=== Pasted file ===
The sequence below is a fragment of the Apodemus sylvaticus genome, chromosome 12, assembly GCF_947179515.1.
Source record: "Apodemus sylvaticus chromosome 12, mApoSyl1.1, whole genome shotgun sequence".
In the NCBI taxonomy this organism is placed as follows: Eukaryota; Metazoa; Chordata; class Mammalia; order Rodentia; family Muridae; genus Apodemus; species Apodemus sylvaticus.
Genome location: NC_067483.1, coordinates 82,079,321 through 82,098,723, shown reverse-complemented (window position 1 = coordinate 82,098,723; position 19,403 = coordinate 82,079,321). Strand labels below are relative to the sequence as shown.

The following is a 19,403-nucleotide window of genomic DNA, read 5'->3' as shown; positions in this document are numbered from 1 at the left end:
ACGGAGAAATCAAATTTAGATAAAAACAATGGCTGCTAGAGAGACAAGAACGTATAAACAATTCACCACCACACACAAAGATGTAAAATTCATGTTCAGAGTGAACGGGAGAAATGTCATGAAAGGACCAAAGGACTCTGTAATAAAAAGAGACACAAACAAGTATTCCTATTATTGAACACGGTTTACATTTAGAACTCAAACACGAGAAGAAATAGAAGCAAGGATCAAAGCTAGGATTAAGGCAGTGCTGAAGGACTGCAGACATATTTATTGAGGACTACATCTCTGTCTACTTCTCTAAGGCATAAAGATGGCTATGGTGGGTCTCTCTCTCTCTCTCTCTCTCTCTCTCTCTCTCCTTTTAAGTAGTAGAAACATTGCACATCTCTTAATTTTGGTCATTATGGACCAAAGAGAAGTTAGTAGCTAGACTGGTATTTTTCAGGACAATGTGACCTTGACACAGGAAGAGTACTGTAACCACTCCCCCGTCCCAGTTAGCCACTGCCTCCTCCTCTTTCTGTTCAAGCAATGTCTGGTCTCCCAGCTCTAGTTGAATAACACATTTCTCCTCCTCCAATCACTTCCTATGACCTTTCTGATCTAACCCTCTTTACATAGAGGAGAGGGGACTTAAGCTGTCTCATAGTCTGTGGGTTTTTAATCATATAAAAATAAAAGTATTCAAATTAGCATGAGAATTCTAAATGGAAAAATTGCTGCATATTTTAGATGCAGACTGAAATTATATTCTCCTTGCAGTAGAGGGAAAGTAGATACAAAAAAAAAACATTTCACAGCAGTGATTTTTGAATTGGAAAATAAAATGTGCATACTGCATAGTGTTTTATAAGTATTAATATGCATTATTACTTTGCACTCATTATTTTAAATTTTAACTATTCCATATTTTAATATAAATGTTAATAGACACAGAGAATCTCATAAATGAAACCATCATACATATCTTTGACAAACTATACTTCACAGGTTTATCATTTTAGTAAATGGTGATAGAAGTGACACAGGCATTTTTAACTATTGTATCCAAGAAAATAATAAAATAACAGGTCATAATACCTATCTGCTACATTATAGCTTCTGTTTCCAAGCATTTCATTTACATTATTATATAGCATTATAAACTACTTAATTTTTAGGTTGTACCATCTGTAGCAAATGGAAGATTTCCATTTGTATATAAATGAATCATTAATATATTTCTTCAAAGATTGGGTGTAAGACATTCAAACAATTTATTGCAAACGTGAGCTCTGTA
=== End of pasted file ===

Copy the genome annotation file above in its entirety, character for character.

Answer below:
The sequence below is a fragment of the Apodemus sylvaticus genome, chromosome 12, assembly GCF_947179515.1.
Source record: "Apodemus sylvaticus chromosome 12, mApoSyl1.1, whole genome shotgun sequence".
In the NCBI taxonomy this organism is placed as follows: Eukaryota; Metazoa; Chordata; class Mammalia; order Rodentia; family Muridae; genus Apodemus; species Apodemus sylvaticus.
Genome location: NC_067483.1, coordinates 82,079,321 through 82,098,723, shown reverse-complemented (window position 1 = coordinate 82,098,723; position 19,403 = coordinate 82,079,321). Strand labels below are relative to the sequence as shown.

The following is a 19,403-nucleotide window of genomic DNA, read 5'->3' as shown; positions in this document are numbered from 1 at the left end:
ACGGAGAAATCAAATTTAGATAAAAACAATGGCTGCTAGAGAGACAAGAACGTATAAACAATTCACCACCACACACAAAGATGTAAAATTCATGTTCAGAGTGAACGGGAGAAATGTCATGAAAGGACCAAAGGACTCTGTAATAAAAAGAGACACAAACAAGTATTCCTATTATTGAACACGGTTTACATTTAGAACTCAAACACGAGAAGAAATAGAAGCAAGGATCAAAGCTAGGATTAAGGCAGTGCTGAAGGACTGCAGACATATTTATTGAGGACTACATCTCTGTCTACTTCTCTAAGGCATAAAGATGGCTATGGTGGGTCTCTCTCTCTCTCTCTCTCTCTCTCTCTCTCTCCTTTTAAGTAGTAGAAACATTGCACATCTCTTAATTTTGGTCATTATGGACCAAAGAGAAGTTAGTAGCTAGACTGGTATTTTTCAGGACAATGTGACCTTGACACAGGAAGAGTACTGTAACCACTCCCCCGTCCCAGTTAGCCACTGCCTCCTCCTCTTTCTGTTCAAGCAATGTCTGGTCTCCCAGCTCTAGTTGAATAACACATTTCTCCTCCTCCAATCACTTCCTATGACCTTTCTGATCTAACCCTCTTTACATAGAGGAGAGGGGACTTAAGCTGTCTCATAGTCTGTGGGTTTTTAATCATATAAAAATAAAAGTATTCAAATTAGCATGAGAATTCTAAATGGAAAAATTGCTGCATATTTTAGATGCAGACTGAAATTATATTCTCCTTGCAGTAGAGGGAAAGTAGATACAAAAAAAAAACATTTCACAGCAGTGATTTTTGAATTGGAAAATAAAATGTGCATACTGCATAGTGTTTTATAAGTATTAATATGCATTATTACTTTGCACTCATTATTTTAAATTTTAACTATTCCATATTTTAATATAAATGTTAATAGACACAGAGAATCTCATAAATGAAACCATCATACATATCTTTGACAAACTATACTTCACAGGTTTATCATTTTAGTAAATGGTGATAGAAGTGACACAGGCATTTTTAACTATTGTATCCAAGAAAATAATAAAATAACAGGTCATAATACCTATCTGCTACATTATAGCTTCTGTTTCCAAGCATTTCATTTACATTATTATATAGCATTATAAACTACTTAATTTTTAGGTTGTACCATCTGTAGCAAATGGAAGATTTCCATTTGTATATAAATGAATCATTAATATATTTCTTCAAAGATTGGGTGTAAGACATTCAAACAATTTATTGCAAACGTGAGCTCTGTA